10 Tips for Photographing the Magic Sunrise and Sunset

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10 Tips for Photographing the Magic Sunrise and Sunset

This blog post may contain affiliate links.  I may earn a small commission for any purchases made through these links. Click here for the disclosure statement.

All photos are original to the author unless otherwise noted. 

Orange and blue sunset reflecting in the water as birds fly by at Bosque Del Apache National Wildlife Refuge

Photographing the sunrise and sunset can be one of the most beautiful ways to capture landscapes and earth’s natural beauty. Sunrise and sunset, referred to as the golden hour, offer a different light and mood than at other times of day.

Why take sunrise and sunset pictures

Sunrise and sunset are two of the most popular times for photography. The warm, diffused light is incredibly flattering, and the colors can be truly stunning. Sunrise and sunset also offer photographers a chance to experiment with long exposures. By using a slow shutter speed, it’s possible to capture the flow of clouds or the movement of water. The soft, warm light is ideal for highlighting colors and textures, and the low angle of the sun can create beautiful shadows.

Sunrise vs. Sunset

Each has its own unique benefits and drawbacks. Sunrises are less crowded because most people don’t want to get up that early. Fog is more likely to occur in the morning, which adds some interest to an image. The downside to sunrise photography they require early mornings and arriving in the dark to capture the beauty of the sunrise. Mornings are typically more clear, which means you’re less likely to have clouds to reflect the sun.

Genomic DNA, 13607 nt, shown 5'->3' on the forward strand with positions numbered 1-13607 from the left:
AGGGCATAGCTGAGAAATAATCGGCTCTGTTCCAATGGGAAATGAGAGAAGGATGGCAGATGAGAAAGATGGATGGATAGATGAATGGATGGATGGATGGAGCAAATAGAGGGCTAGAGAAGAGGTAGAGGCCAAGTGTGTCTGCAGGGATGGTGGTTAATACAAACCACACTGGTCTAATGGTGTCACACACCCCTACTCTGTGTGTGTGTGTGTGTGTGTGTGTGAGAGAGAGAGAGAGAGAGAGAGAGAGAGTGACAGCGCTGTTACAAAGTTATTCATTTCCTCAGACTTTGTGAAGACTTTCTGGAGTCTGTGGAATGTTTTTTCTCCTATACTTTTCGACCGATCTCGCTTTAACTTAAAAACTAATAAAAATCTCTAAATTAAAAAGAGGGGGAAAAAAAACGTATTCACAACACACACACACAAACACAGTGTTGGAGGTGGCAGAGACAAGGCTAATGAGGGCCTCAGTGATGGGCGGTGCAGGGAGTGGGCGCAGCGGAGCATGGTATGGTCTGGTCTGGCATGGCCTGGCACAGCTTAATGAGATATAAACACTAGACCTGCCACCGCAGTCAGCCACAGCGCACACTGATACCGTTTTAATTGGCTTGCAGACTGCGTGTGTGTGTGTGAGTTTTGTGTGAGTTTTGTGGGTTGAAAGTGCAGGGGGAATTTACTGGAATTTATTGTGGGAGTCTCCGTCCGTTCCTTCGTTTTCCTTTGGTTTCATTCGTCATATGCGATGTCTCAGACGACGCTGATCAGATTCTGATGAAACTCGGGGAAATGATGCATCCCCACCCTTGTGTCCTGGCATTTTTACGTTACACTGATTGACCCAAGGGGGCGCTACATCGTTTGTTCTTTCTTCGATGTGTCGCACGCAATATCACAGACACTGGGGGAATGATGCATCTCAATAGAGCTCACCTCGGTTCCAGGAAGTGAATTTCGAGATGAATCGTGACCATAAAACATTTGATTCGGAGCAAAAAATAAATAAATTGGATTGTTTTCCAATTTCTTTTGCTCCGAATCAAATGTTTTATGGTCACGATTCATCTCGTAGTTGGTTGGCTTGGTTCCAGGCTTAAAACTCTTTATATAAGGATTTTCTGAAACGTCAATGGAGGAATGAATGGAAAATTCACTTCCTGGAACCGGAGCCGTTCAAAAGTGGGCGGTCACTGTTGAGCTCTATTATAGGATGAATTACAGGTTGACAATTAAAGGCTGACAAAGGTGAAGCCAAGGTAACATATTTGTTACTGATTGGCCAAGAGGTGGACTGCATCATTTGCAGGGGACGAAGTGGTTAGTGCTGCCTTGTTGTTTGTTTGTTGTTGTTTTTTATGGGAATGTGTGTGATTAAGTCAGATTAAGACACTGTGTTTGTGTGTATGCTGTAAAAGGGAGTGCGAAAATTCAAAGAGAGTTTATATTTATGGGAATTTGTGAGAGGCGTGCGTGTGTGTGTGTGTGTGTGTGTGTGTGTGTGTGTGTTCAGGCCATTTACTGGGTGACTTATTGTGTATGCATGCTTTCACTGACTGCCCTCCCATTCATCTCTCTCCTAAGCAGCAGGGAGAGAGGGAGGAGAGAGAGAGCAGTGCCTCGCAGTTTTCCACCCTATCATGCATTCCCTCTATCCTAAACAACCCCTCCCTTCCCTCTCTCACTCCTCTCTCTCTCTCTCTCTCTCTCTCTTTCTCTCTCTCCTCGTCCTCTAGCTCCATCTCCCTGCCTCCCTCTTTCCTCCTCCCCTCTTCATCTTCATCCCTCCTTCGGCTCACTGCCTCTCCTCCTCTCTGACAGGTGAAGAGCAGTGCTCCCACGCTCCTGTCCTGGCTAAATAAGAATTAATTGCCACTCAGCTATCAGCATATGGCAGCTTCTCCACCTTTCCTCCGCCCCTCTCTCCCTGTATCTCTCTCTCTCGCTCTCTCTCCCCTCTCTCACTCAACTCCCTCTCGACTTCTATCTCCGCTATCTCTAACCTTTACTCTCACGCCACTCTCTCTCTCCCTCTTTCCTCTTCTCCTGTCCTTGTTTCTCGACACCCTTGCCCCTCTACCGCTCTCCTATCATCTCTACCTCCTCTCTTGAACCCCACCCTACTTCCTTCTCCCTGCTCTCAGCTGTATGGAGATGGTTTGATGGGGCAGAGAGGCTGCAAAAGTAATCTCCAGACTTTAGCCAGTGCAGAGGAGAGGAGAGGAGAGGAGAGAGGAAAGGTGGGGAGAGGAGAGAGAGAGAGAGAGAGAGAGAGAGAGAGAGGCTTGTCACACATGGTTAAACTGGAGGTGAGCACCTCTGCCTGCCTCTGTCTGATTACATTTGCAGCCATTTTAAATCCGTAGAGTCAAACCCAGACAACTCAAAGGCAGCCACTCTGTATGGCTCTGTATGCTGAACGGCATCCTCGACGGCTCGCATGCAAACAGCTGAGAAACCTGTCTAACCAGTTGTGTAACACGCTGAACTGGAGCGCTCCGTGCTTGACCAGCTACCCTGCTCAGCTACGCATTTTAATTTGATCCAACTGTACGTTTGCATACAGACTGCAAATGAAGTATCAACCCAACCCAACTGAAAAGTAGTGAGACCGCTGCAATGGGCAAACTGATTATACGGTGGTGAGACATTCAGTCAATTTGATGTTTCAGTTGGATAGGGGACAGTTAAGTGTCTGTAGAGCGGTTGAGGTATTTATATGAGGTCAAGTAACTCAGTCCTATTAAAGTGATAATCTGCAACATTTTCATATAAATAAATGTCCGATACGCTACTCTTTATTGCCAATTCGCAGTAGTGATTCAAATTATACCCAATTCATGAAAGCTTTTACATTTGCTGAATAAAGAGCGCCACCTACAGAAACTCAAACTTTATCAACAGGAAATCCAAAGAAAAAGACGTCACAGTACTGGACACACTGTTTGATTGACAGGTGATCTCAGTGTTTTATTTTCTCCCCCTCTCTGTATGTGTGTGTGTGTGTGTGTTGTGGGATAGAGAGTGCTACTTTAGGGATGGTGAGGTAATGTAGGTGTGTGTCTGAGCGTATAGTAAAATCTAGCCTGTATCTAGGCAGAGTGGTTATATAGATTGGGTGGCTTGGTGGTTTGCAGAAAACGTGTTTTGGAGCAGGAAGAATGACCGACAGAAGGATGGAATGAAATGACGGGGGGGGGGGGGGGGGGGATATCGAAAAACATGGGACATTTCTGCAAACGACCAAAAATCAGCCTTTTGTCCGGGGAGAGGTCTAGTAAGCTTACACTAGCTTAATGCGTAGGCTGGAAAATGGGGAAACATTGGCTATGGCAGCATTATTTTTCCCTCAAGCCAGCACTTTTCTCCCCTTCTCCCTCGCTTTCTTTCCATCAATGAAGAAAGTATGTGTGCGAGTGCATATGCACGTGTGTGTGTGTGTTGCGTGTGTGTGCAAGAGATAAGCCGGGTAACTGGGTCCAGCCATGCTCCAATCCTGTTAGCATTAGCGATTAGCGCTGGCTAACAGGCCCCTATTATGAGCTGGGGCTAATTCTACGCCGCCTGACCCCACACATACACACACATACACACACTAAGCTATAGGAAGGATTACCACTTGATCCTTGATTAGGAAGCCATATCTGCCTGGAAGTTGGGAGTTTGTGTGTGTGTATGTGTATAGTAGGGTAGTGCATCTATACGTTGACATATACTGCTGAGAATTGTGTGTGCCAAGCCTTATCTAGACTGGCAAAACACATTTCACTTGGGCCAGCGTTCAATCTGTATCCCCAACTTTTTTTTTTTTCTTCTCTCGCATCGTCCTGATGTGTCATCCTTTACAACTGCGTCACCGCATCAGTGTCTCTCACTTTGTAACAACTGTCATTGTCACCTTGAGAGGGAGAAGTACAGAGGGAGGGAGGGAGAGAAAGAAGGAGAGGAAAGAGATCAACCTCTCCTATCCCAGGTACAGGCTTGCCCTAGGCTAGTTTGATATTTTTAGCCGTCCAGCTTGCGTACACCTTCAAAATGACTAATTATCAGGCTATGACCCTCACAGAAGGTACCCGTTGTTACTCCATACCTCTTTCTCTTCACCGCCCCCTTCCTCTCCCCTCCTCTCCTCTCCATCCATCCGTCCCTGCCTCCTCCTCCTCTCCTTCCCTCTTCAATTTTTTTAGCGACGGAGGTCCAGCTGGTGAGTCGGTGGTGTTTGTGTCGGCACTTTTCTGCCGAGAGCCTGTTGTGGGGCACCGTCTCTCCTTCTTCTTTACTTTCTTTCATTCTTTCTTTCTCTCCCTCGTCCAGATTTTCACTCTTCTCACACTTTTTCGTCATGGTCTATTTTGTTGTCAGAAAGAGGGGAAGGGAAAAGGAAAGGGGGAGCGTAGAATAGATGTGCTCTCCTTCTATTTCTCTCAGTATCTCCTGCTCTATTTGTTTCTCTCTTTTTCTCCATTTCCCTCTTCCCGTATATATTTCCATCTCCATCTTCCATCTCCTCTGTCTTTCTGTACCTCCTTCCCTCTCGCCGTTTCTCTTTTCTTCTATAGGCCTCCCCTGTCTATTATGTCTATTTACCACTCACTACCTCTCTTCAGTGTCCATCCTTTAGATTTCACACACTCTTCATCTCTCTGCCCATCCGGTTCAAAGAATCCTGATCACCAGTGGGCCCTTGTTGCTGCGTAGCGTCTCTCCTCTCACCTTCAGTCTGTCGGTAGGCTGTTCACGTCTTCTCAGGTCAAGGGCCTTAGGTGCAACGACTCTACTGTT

There tends to be more cloud cover in the afternoon, so sunsets have more dramatic skies, but this can also mean there’s too much cloud cover, which makes for an uninteresting sunset.

Camera equipment and tools

A DSLR camera with a wide-angle lens is a great option for sunrise photography, as it allows you to capture the sweeping landscape. A telephoto lens captures the brilliantly glowing sun up-close or to capture the details of the landscape. Various filters can enhance the colors and textures of sunrise and sunset photography. For instance, a graduated neutral density filter balances the exposure between foreground and the sky which brings out the sky’s color without underexposing the foreground. A tripod is also useful, as it will help to keep your camera steady during long exposures. And finally, a reflector bounces light in the shadows and allows you to capture more details.

Composition tips for sunset photography

Use the rule of thirds

Landscape photo of a foggy sunrise demonstrates rule of thirds with horizon on the bottom third
Use the bottom third for the horizon to capture stunning clouds or vibrant colors of a sunset.

The rule of thirds is a simple composition technique that can help you take more interesting and visually appealing photos. Imagine a tic-tac-toe grid that divides the image into thirds horizontally and vertically. Then, position your subject along one of those lines or intersecting points.

The horizon should be along the bottom horizontal line or the top line. If you have dramatic clouds and colors, I would recommend placing the horizon on the bottom third. Compositions that feature the sun should place the sun off-center on one of the top two intersecting lines, which results in a more eye-catching photo.

Place something interesting in your foreground

Elliot Bay in Seattle At Sunset with objects in foreground, middle ground, and background
Have a foreground, middle ground, and background to create interesting layers

You can improve your photos by including an interesting foreground such as tree, rocks, a lake, or a flower. You can include something in the foreground that is illuminated by the rising sun (the sun is at your back) or silhouetted (sun at your face) which emphasizes the clouds and colors while still adding balance and interest.

Use leading lines to draw the viewer’s eyes through the frame

You can use foreground elements to create a sense of depth and lead the viewer’s eyes through the image. Look for natural lines like roads, railway tracks, and rivers; or man-made structures like bridges or fences.